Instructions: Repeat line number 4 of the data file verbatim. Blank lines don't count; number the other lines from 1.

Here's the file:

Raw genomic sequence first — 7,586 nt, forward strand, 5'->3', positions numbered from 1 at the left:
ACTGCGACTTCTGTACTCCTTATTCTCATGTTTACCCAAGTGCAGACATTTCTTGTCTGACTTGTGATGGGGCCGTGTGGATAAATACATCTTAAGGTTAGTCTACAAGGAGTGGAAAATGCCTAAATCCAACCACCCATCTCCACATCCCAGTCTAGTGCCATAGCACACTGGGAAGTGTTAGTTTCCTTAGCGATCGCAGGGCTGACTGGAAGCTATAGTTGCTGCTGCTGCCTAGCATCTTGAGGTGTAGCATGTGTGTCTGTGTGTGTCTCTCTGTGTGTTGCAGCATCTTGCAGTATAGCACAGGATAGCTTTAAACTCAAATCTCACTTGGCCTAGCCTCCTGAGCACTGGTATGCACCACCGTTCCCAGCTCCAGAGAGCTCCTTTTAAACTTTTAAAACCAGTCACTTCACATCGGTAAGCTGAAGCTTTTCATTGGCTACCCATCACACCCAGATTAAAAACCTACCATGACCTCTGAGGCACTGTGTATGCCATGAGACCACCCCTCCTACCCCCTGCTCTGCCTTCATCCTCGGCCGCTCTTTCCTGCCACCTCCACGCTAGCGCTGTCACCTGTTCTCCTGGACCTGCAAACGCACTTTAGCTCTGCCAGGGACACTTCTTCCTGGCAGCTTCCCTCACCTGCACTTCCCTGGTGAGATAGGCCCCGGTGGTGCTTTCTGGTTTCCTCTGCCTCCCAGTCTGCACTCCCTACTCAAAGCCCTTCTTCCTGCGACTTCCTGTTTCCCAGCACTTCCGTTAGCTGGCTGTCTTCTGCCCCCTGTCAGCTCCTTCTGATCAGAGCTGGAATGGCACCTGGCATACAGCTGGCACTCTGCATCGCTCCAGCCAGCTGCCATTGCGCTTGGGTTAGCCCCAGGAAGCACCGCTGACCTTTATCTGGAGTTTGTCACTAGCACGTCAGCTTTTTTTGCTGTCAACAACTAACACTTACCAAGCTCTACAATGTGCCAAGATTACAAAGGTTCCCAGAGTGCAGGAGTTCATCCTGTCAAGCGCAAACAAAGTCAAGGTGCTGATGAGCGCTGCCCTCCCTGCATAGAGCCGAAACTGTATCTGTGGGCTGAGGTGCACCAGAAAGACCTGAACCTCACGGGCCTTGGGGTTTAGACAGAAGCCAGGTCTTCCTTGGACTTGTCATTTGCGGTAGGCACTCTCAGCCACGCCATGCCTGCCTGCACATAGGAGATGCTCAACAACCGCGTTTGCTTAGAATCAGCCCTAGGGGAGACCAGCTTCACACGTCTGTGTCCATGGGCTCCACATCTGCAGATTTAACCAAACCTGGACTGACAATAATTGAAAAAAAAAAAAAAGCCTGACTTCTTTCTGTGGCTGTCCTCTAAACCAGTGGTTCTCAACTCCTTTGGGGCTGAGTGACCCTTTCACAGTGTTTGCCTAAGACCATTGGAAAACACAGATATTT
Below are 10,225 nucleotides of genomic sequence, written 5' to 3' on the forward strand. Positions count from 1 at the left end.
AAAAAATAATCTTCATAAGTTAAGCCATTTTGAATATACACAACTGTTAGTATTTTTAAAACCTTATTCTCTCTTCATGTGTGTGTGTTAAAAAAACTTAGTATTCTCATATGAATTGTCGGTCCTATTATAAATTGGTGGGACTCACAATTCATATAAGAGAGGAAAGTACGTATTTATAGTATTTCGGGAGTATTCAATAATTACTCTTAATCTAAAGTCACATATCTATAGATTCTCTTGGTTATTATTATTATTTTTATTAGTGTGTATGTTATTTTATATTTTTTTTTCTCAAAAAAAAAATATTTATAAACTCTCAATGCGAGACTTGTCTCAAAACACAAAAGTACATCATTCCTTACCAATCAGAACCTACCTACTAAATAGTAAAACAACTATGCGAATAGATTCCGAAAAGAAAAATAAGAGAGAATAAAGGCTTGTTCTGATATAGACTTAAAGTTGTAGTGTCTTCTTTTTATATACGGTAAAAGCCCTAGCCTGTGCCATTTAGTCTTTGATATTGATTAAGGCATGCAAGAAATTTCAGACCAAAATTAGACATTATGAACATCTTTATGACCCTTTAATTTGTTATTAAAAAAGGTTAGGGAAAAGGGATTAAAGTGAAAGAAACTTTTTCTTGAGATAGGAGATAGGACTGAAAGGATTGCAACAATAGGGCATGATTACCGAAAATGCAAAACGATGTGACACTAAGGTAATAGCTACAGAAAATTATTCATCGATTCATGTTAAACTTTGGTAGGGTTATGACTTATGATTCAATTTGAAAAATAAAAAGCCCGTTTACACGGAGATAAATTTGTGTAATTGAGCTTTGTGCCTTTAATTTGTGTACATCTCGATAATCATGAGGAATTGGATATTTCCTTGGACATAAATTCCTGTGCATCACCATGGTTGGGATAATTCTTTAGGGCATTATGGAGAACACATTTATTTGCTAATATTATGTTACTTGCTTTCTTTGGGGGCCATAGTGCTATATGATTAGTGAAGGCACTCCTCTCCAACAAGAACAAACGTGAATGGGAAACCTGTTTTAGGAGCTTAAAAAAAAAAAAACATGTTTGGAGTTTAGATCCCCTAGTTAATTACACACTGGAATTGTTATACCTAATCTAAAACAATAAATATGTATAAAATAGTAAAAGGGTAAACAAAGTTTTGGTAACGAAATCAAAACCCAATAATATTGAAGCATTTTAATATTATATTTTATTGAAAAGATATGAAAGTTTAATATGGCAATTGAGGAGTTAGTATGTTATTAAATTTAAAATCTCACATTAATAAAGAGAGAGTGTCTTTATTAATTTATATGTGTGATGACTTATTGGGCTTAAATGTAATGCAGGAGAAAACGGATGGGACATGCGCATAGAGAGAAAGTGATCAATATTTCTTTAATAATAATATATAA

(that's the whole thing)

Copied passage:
AAAAAATAATCTTCATAAGTTAAGCCATTTTGAATATACACAACTGTTAGTATTTTTAAAACCTTATTCTCTCTTCATGTGTGTGTGTTAAAAAAACTTAGTATTCTCATATGAATTGTCGGTCCTATTATAAATTGGTGGGACTCACAATTCATATAAGAGAGGAAAGTACGTATTTATAGTATTTCGGGAGTATTCAATAATTACTCTTAATCTAAAGTCACATATCTATAGATTCTCTTGGTTATTATTATTATTTTTATTAGTGTGTATGTTATTTTATATTTTTTTTTCTCAAAAAAAAAATATTTATAAACTCTCAATGCGAGACTTGTCTCAAAACACAAAAGTACATCATTCCTTACCAATCAGAACCTACCTACTAAATAGTAAAACAACTATGCGAATAGATTCCGAAAAGAAAAATAAGAGAGAATAAAGGCTTGTTCTGATATAGACTTAAAGTTGTAGTGTCTTCTTTTTATATACGGTAAAAGCCCTAGCCTGTGCCATTTAGTCTTTGATATTGATTAAGGCATGCAAGAAATTTCAGACCAAAATTAGACATTATGAACATCTTTATGACCCTTTAATTTGTTATTAAAAAAGGTTAGGGAAAAGGGATTAAAGTGAAAGAAACTTTTTCTTGAGATAGGAGATAGGACTGAAAGGATTGCAACAATAGGGCATGATTACCGAAAATGCAAAACGATGTGACACTAAGGTAATAGCTACAGAAAATTATTCATCGATTCATGTTAAACTTTGGTAGGGTTATGACTTATGATTCAATTTGAAAAATAAAAAGCCCGTTTACACGGAGATAAATTTGTGTAATTGAGCTTTGTGCCTTTAATTTGTGTACATCTCGATAATCATGAGGAATTGGATATTTCCTTGGACATAAATTCCTGTGCATCACCATGGTTGGGATAATTCTTTAGGGCATTATGGAGAACACATTTATTTGCTAATATTATGTTACTTGCTTTCTTTGGGGGCCATAGTGCTATATGATTAGTGAAGGCACTCCTCTCCAACAAGAACAAACGTGAATGGGAAACCTGTTTTAGGAGCTTAAAAAAAAAAAAACATGTTTGGAGTTTAGATCCCCTAGTTAATTACACACTGGAATTGTTATACCTAATCTAAAACAATAAATATGTATAAAATAGTAAAAGGGTAAACAAAGTTTTGGTAACGAAATCAAAACCCAATAATATTGAAGCATTTTAATATTATATTTTATTGAAAAGATATGAAAGTTTAATATGGCAATTGAGGAGTTAGTATGTTATTAAATTTAAAATCTCACATTAATAAAGAGAGAGTGTCTTTATTAATTTATATGTGTGATGACTTATTGGGCTTAAATGTAATGCAGGAGAAAACGGATGGGACATGCGCATAGAGAGAAAGTGATCAATATTTCTTTAATAATAATATATAA